David Dingle, chairman of Carnival UK and vice chairman of CLIA Europe, believes this is because capacity is down, as major cruise lines have moved inventory out of the Mediterranean to the Caribbean.
Kyriakos Anastassiadis, ceo of Greece’s Louis Cruises, wants these ships back: 'The biggest constraint in Europe is capacity. Where you add capacity you do get growth.'
Dingle noted, however, that capacity decreases have put a halt to the trend toward low prices.
One issue helping Europe is the stronger U.S. dollar. In fact, Goldman Sachs believes the euro will reach parity with the dollar within six months. With more purchasing power, those paying in dollars will find a cruise in Europe a more favorable vacation option.
Chris Hayman, Seatrade chairman and panel moderator, noted that visa 'arrangements in the European Community act as a prohibitive barrier toward other markets.'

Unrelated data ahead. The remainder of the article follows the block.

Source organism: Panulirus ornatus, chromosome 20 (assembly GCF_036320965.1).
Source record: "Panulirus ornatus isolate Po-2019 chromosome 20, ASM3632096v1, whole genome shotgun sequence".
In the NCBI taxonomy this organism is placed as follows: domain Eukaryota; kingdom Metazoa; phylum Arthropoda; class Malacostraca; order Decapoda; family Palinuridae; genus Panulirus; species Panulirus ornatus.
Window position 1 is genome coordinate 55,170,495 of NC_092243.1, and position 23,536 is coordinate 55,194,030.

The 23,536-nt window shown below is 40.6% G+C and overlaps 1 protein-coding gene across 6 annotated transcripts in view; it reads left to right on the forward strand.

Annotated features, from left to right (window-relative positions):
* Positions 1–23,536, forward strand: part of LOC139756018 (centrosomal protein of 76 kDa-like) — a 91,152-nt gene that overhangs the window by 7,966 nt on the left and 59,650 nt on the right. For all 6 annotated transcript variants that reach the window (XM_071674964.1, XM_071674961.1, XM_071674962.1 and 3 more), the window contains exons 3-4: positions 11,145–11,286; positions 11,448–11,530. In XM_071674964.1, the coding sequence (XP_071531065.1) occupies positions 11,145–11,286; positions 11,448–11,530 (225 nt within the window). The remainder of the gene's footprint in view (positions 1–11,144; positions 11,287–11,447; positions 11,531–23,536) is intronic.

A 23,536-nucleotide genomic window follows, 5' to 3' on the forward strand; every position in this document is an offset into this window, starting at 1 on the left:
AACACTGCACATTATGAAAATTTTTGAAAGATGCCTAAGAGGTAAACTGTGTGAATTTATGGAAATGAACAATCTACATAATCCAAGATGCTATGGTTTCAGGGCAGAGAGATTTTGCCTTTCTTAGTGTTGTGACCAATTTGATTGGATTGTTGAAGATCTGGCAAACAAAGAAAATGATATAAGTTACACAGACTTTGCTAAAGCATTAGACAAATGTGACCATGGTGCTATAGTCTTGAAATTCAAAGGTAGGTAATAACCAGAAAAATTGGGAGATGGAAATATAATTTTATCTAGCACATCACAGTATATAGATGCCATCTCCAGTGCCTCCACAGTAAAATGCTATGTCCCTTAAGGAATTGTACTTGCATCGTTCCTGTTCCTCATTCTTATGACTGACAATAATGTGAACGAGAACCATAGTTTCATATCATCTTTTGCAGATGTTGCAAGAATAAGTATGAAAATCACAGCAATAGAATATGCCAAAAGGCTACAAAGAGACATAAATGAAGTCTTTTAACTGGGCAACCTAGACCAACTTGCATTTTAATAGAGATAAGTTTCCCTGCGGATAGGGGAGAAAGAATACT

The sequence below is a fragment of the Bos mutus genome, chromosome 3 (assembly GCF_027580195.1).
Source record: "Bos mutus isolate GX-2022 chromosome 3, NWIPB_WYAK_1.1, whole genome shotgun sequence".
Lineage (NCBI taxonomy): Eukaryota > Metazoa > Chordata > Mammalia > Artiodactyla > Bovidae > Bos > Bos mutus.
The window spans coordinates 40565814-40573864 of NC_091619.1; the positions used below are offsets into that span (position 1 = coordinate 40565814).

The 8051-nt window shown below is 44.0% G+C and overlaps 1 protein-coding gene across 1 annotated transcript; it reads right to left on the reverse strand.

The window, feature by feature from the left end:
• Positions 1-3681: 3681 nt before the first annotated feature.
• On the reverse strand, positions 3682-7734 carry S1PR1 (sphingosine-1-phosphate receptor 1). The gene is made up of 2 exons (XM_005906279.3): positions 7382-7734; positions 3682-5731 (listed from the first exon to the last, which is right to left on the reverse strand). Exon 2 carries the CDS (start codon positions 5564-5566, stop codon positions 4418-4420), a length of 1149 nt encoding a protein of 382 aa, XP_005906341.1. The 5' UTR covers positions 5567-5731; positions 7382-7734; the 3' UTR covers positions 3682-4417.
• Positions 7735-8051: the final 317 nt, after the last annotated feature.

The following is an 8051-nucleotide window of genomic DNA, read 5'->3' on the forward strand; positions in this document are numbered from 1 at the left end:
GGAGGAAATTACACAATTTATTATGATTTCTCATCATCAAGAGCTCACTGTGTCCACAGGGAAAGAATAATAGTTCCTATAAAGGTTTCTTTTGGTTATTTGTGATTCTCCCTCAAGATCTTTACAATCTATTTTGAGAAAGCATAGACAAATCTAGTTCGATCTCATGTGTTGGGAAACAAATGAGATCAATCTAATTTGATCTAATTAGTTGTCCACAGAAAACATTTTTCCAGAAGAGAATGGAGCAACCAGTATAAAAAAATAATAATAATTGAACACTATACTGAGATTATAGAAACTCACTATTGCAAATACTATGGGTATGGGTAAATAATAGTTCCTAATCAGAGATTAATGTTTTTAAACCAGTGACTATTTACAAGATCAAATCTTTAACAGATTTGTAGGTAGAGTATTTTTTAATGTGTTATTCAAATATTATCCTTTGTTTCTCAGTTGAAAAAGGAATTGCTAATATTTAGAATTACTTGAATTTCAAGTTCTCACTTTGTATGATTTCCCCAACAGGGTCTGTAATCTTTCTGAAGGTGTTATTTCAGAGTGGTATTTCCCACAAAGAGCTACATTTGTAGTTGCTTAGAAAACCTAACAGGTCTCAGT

Dingle added that Europe is losing millions of tourists from foreign countries each year, while tourism is on the rise in the rest of the world.
Hayman thinks these complicated visa requirements will slow travel from the Asian market, especially China, which has seen a surge in outbound cruising.
In fact, a recent study by Carnival Corporation projected that by 2017 China will be the second-biggest source market in the world, surpassing Germany.
Anastassiadis noted that the most popular place for the Chinese to get married already is Santorini, Greece. Sometimes 30 couples at a time get married there.